Meyer: And our work styles. We both show up knowing our stuff, and then we will have fun with it. We take the work seriously but not each other at all. That’s where the fun comes from on the show — the drama comes from the cases and having now been bought up by this white-shoe law firm, how do you stay true to fighting for the underdog when your firm is working for the corporation you are fighting against? But the fun is in these two guys and we were lucky that we really get along. We are shooting in LA but we shot the pilot in Atlanta and it helped a lot, being “sequestered” there away from our families. Normally we finish and go to our houses. In Atlanta we’d have dinner and work on the script — part was we had nothing else to do but part of it was we loved the show and wanted it to work. The script was so good — if we could elevate that, it would be amazing. We worked non-stop, more than on anything else I can think of, around the clock, and neither one of us ever said, “Uncle.”
Tell me about working with the wonderful Malcolm McDowell (“Clockwork Orange,” “If…”), who plays the head of the law firm.
Meyer: He’s everything you want Malcolm McDowell to be. He’s funny, he’s intense, he’s terrifying, and he is so sweet! He is a living legend. He’s done a thousand movies and is 287 years old. [Laughs] If anyone has earned the right to be a diva, it’s him. But he showed up on set exactly the way we do, knowing his stuff and wanting to have fun. It sets the bar for everyone. It sets the tone for a really nice set where everyone’s free to try and fail. And he has the greatest stories known to men. He’s worked with everybody.
I’ve seen the first episode, but tell me about what’s coming up later in the season.
Meyer: Beau Bridges comes in as my dad, a litigator. James Van Der Beek comes on as the ADA’s fiance, who needs a lawyer. We go into the backstory.
Gosselaar: Our characters evolve. We began with the personal injury and smaller-time pot cases. Now we’re doing more corporate, some murder trials, and in the third episode a woman who was fired for being too hot, but it isn’t your conventional vision of what hot would be.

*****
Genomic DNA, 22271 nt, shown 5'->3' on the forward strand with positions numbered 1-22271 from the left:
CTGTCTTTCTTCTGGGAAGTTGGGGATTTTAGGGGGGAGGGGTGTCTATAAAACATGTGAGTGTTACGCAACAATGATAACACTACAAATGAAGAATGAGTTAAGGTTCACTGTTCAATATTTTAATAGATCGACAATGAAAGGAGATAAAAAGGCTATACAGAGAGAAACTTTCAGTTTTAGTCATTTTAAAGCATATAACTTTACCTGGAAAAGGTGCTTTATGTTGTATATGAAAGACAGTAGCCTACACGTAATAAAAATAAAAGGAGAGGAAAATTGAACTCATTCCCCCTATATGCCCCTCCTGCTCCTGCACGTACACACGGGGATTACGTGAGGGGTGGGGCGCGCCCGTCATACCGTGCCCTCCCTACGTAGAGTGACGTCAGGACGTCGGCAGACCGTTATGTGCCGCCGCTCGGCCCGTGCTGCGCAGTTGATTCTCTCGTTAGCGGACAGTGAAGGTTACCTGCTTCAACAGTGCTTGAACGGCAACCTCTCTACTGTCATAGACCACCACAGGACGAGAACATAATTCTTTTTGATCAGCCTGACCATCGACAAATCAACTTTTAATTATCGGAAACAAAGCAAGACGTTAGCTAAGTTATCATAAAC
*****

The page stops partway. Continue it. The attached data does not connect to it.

Meyer: That’s one of our favorites.
Gosselaar: And Jason Alexander comes on as a Bernie Madoff-type character.
You both began as child actors so you have had a lot of opportunities to observe the way that movies and television work. What did you learn from watching the grown-ups around you?
Gosselaar: Don’t be an ass.
Meyer: Don’t be a jackass. It’s a job. Know your stuff.
Gosselaar: Take pride in what you do. It has to stem from what we saw around us at home. Our parents instilled in us how important it is to take pride in what you do.
Meyer: No one in my family is in the business, no one in his family is in the business. That helps, too. Even though we were in the business, we grew up out of the business. There are times to have fun and goof off and we were kids, but it was a job and we saw it that way. We were looking at the work, so we avoided the sense of entitlement. There’s a lot of luck to it, too, but you have to be determined, and we both were. And it’s the only I knew that I am mildly good at.
Our deepest gratitude for the honor and sacrifice of all who have served our country.